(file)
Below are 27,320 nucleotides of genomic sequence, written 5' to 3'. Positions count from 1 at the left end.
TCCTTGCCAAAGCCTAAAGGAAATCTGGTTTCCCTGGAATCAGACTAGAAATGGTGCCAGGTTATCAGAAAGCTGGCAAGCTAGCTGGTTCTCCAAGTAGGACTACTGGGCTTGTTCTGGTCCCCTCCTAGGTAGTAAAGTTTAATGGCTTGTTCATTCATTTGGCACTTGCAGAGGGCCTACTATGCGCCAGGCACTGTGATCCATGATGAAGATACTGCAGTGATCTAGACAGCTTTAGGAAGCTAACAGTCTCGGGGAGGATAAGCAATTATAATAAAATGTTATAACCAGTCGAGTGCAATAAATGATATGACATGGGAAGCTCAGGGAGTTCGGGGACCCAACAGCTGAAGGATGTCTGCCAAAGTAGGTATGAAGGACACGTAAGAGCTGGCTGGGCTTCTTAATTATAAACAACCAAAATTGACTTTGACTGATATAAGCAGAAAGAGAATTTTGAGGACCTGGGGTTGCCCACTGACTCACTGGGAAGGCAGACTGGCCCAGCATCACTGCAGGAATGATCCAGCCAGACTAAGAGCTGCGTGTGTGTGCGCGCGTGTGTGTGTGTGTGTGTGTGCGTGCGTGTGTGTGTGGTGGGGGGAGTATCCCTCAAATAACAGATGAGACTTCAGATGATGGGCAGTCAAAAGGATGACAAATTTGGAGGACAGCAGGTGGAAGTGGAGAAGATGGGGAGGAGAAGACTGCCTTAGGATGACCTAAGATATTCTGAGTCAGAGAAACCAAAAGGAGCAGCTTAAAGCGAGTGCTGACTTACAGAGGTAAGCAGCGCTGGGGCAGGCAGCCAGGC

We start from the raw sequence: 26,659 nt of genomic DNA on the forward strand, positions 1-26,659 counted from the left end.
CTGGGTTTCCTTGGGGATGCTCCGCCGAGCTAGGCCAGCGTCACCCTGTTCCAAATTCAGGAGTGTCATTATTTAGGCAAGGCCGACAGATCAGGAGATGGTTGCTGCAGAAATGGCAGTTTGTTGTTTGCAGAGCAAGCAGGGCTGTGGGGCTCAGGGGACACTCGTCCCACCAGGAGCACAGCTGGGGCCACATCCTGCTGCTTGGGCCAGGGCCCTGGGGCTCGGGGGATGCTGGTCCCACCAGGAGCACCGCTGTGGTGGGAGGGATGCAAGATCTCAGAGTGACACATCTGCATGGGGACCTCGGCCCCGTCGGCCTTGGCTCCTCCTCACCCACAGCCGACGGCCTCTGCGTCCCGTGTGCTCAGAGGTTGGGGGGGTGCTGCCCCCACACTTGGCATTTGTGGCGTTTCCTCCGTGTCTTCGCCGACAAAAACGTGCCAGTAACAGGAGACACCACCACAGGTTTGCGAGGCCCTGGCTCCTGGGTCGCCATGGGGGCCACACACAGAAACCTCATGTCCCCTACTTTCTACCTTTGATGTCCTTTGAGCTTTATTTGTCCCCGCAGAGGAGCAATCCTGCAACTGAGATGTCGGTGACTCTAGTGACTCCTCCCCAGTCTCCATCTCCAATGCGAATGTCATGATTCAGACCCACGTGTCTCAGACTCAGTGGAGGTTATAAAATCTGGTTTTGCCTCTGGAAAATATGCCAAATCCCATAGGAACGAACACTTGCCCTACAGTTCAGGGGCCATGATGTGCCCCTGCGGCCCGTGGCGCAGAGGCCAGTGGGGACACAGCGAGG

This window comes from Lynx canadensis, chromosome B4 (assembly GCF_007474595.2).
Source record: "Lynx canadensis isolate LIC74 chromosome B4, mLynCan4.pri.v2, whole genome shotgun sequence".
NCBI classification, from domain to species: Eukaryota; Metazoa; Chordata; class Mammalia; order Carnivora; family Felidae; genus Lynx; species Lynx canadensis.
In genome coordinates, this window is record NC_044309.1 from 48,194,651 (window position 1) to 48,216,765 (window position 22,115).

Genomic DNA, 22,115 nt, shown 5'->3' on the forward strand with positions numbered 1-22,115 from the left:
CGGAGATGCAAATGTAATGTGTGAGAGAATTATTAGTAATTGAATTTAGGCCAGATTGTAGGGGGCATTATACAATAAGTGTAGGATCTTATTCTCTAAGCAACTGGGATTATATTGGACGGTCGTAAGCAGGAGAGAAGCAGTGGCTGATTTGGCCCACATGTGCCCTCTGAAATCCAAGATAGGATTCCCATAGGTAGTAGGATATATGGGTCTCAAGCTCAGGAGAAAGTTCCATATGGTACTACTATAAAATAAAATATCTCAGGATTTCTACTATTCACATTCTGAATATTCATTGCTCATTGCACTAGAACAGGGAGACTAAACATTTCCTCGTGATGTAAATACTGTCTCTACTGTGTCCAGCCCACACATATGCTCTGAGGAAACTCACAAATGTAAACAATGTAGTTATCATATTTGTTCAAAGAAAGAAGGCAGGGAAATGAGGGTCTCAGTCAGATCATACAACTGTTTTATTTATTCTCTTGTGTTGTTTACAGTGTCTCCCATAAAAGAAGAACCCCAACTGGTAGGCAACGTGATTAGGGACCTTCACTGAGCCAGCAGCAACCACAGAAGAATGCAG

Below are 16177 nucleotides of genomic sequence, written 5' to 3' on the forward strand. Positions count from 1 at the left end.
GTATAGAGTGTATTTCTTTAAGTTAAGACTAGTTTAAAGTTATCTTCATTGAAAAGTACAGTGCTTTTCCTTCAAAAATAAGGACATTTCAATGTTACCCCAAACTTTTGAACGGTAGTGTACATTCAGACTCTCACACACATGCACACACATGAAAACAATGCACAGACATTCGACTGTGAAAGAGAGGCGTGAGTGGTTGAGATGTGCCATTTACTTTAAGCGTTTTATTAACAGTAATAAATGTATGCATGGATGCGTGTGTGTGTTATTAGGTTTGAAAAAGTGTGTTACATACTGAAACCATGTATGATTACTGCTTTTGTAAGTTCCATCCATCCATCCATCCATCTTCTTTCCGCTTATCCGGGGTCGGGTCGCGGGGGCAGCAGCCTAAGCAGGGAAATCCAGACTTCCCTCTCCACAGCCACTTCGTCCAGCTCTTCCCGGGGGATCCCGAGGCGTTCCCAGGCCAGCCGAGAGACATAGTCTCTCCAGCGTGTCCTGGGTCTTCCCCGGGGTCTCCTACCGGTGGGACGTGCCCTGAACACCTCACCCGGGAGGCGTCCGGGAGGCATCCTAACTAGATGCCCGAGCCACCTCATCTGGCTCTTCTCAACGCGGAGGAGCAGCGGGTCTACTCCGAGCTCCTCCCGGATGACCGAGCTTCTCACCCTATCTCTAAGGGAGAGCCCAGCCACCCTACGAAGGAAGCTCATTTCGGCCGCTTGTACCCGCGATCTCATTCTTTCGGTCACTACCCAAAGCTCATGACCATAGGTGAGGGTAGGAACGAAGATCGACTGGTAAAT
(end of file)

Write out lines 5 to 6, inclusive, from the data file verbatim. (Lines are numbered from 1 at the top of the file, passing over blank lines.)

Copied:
This window comes from Lynx canadensis, chromosome B4 (assembly GCF_007474595.2).
Source record: "Lynx canadensis isolate LIC74 chromosome B4, mLynCan4.pri.v2, whole genome shotgun sequence".